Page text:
Ever since the release of the first Chromecast, Google has been working hard to establish a place in your home. Last year's $129 Google Home was a major release, but it seems like Google isn't stopping there. According to a report from The Information, Google is working on an upgraded version of the Home to compete with the Amazon Echo. Read More
It looks like the ill-fated BlackBerry Priv will end up being the last piece of hardware developed internally by BlackBerry. The company has announced today that it is ending all hardware design efforts so it can focus on software. This comes alongside the company's quarterly results, which show yet another big loss. This is really the last course of action the company has. Read More
Qualcomm was looking to put the disastrous Snapdragon 810 in the rear view mirror when it began shipping the Snapdragon 820 a while back. Now, it's putting more distance between itself and ARM's reference cores with the Snapdragon 821. This is the second chip with Qualcomm's custom 64-bit CPU cores, and it's apparently as much as 10% faster than the 820. Read More
Nexus launch day is a cutthroat time when mere moments can make the difference between a speedy shipment and weeks of waiting. While quickly comparing the Nexus 5X and 6P to decide which one to order, many have noticed that the 6P lists an RGB notification LED, but the 5X doesn't. Well, we've confirmed there's an LED on the 5X too. How? We bothered Google VP of Engineering Dave Burke via email. He was kind enough to explain what's going on. Read More
Samsung announced its new UFS 2.0 memory in capacities up to 128GB just days before the Galaxy S6 was official, so we all correctly surmised Samsung's new flagship would make use of the new, faster storage. Some early benchmarks of devices at MWC show just how speedy the Galaxy S6's storage can be. It just destroys every currently available phone. Maybe you won't even mind the lack of a microSD card when the internal storage is this fast. Read More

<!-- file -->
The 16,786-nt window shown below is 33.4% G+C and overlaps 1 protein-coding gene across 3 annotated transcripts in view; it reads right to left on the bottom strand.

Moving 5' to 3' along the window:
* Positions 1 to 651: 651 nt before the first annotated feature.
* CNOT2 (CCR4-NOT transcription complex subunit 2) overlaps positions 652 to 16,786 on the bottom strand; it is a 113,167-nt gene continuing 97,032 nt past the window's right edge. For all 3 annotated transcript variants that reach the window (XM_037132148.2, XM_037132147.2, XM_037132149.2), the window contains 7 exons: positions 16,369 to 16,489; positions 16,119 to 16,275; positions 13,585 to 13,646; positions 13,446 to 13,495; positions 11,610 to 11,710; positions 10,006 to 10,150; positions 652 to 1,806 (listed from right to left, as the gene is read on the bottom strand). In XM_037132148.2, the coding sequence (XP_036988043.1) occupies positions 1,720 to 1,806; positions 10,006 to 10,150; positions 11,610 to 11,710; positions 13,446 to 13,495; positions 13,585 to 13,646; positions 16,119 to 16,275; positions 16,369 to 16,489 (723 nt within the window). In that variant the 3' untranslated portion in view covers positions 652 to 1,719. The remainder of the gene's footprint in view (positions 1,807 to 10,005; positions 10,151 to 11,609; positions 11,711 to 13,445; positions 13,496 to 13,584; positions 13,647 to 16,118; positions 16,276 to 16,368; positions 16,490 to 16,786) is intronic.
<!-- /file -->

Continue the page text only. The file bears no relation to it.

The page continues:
Qualcomm's 64-bit flagship part is the Snapdragon 810, but not all devices will need that kind of power. That's why the company is extending its new designs down to the mid-range with updated Snapdragon 600 and 400 series chips. There are a total of four new chips—the 620, 618, 425, and 415.
Odds are good that any Android devices you have around are running on ARM technology. The ARM architecture powers virtually all systems-on-a-chip (SoCs), with Intel x86 parts coming in a distant second. ARM doesn't actually make the chips, but it creates the reference designs and instruction set, then licenses the IP. Today the company is announcing some new designs and process refinements for other companies to license.
Howdy. The name's Michael Crider, and I hope you've noticed that I've been hanging around here for the last year or so. I'm a web writer and general geek, born in Texas and now living in Colorado Springs. How I came to work for Android Police over the last 12 months (or possibly a bit longer) is a long and boring story.
Here are the bullet points you need to get context on the following exploration of my stuff: my dad was a computer engineer who worked for General Dynamics and Lockheed back in the 80s, and so I've been surrounded by varying bits of technology for essentially my entire life. Read More
I love gadgets. I remember wandering around the electronics store, checking the specs on every portable radio cassette player, and drooling over an Aiwa one that could play both sides of the tape without requiring manual flipping. I was also the 14-year-old girl who went to the computer shop and had a list of every spec she wanted in her first computer.
Now in my (very) late twenties, that passion hasn't subsided. I still love these pieces of plastic and metal. I read about them, try them when I can, buy them when it's justifiable, tinker with them, and it led me to write about them. Read More
When it came time to think about writing a “What We Use” post last year, I was still somewhat new to the AP team and I had just learned that I was about to be the new Teardown guy, so I took a pass on attempting to compile my entire toolset in a single article. I can’t say that I’m any more prepared to do one this year, but I couldn’t resist joining in on the fun. But like Bertel, I also realized a lot of people probably don’t know much about me, so this is a good time to give a little bit of background. Read More